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As Easter nears, a Kansas bunny rescue group works to educate the public

Rocky, a rabbit at Bunny TNT peers out from his cage.
Kylie Cameron
Rocky, a rabbit at Bunny TNT, peers out from their cage.

With Easter approaching, Bunny TNT is nervous that even more rabbits — a frequent gift this time of year — will end up at the rescue.

When you ask Joyce Gedraitis how Bunny TNT began, she tells you it’s a long story.

What started as helping care for a rabbit for a friend who was out of town evolved into showing others how to take care of their rabbits. Later, she and some others formed a nonprofit bunny rescue group.

“The three of us got together and decided that it was about time to educate people about rabbits because obviously rabbits are being dumped all the time around here,” Gedraitis said.

The rescue is run by mother-daughter duo Joyce and Joan Gedraitis.

They have dozens of rabbits available for adoption, which are housed in a residence in College Hill. But adoption isn’t their only goal. They also hope to educate others on how to take care of their new furry loved ones.

Joyca Gedraitis
Kylie Cameron
Joyce Gedraitis checks on bunnies, Sugar and Rocky, at her bunny rescue in College Hill.

Joyce Gedraitis, also known as Grandma Bunny, said that’s where the TNT comes from, which stands for training, nurturing and therapy.

“When people adopt from us, we make them a member of our group for a year, so we can educate them,” she said.

Nancy Lucas has adopted three rabbits from Bunny TNT and said the group helped her become a better rabbit owner.

“She could help me with … teaching me how to interact with the rabbit, because you don't play with them the same way you do a puppy or a kitten,” Lucas said.

Educating others on how to properly care for rabbits is essential, especially with many rabbits ending up in the group’s care because families no longer want to do so.

Rabbits also often come to the group from people dumping their unwanted pets or from breeders – like its most recent bunch of 11 rabbits they rescued.

And like many other animal rescue groups, it seems more and more animals have come into their care lately.

“As soon as we think we're doing good at getting the numbers down … ” Joyce Gedraitis said. “You get an emergency,” Joan Gedraitis interjects.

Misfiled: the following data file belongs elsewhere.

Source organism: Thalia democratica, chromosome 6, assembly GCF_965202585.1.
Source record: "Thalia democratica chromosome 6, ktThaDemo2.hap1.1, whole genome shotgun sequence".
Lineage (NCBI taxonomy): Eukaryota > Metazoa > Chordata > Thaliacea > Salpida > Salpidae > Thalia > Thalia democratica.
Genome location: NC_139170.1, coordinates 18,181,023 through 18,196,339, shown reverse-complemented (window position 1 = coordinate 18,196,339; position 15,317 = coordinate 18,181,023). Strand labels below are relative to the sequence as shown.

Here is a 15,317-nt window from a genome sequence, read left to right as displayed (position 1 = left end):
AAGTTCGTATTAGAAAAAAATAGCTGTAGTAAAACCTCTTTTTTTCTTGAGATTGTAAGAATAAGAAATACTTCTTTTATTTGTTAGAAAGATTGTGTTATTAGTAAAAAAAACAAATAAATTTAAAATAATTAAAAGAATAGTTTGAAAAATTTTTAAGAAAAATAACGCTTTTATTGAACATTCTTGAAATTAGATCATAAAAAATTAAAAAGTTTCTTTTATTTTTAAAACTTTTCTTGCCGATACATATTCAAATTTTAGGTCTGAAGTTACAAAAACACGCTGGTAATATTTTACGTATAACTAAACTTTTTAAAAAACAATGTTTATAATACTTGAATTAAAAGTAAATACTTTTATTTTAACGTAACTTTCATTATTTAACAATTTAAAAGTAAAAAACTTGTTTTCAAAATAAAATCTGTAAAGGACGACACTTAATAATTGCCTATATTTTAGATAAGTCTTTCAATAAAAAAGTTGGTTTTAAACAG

Joan Gedraitis shows the latest group of rabbits Bunny TNT has rescued from a breeder.
Kylie Cameron
Joan Gedraitis shows the latest group of rabbits Bunny TNT has rescued from a breeder.

Taking care of the rabbits is not cheap.

The rabbits are fed a mix of hay, food pellets and greens, which includes lettuce and cilantro. With food prices continuing to go up, costs to take care of the rabbits also continue to rise.

That may be another reason why some families give up their animals.

“I used to spend about $300 a month on greens and it's about 600 now,” Joyce Gedraitis said.

“It's pretty much 20 bucks a day just for lettuce,” Joan Gedraitis said.

With Easter approaching, the group is nervous that even more rabbits – a frequent gift this time of year – will end up at the rescue.

“Some of these people think their kids are going to do all the caretaking of the rabbit,” Joyce Gedraitis said.

“Young children aren't ready for that. That's too much responsibility.”

Before adopting a rabbit like she did, Nancy Lucas said those interested should educate themselves on rabbit care and take inventory of their lifestyle to see whether adopting would be a good fit.

“Rabbits aren't something you're going to take out for a brisk walk every day; I have a dog for that,” Lucas said.

“But when I want something that I can relax with, that I can just enjoy the companionship and the cuddliness; and that make me laugh. Bunnies are wonderful.”

Bunny TNT hopes to someday move out of its residential home into a place that’s larger and easier to clean.

But for now, taking care of bunnies is what they enjoy doing.

“Giving them all the love we can,” Joyce Gedraitis said.

“Our house may be a disaster, but we take care of the bunnies.”

To see bunnies for adoption, go to bunny-tnt.org.

Kylie Cameron (she/her) is a general assignment reporter for KMUW. Before KMUW, Kylie was a digital producer at KWCH, and served as editor in chief of The Sunflower at Wichita State. You can follow her on Twitter @bykyliecameron.
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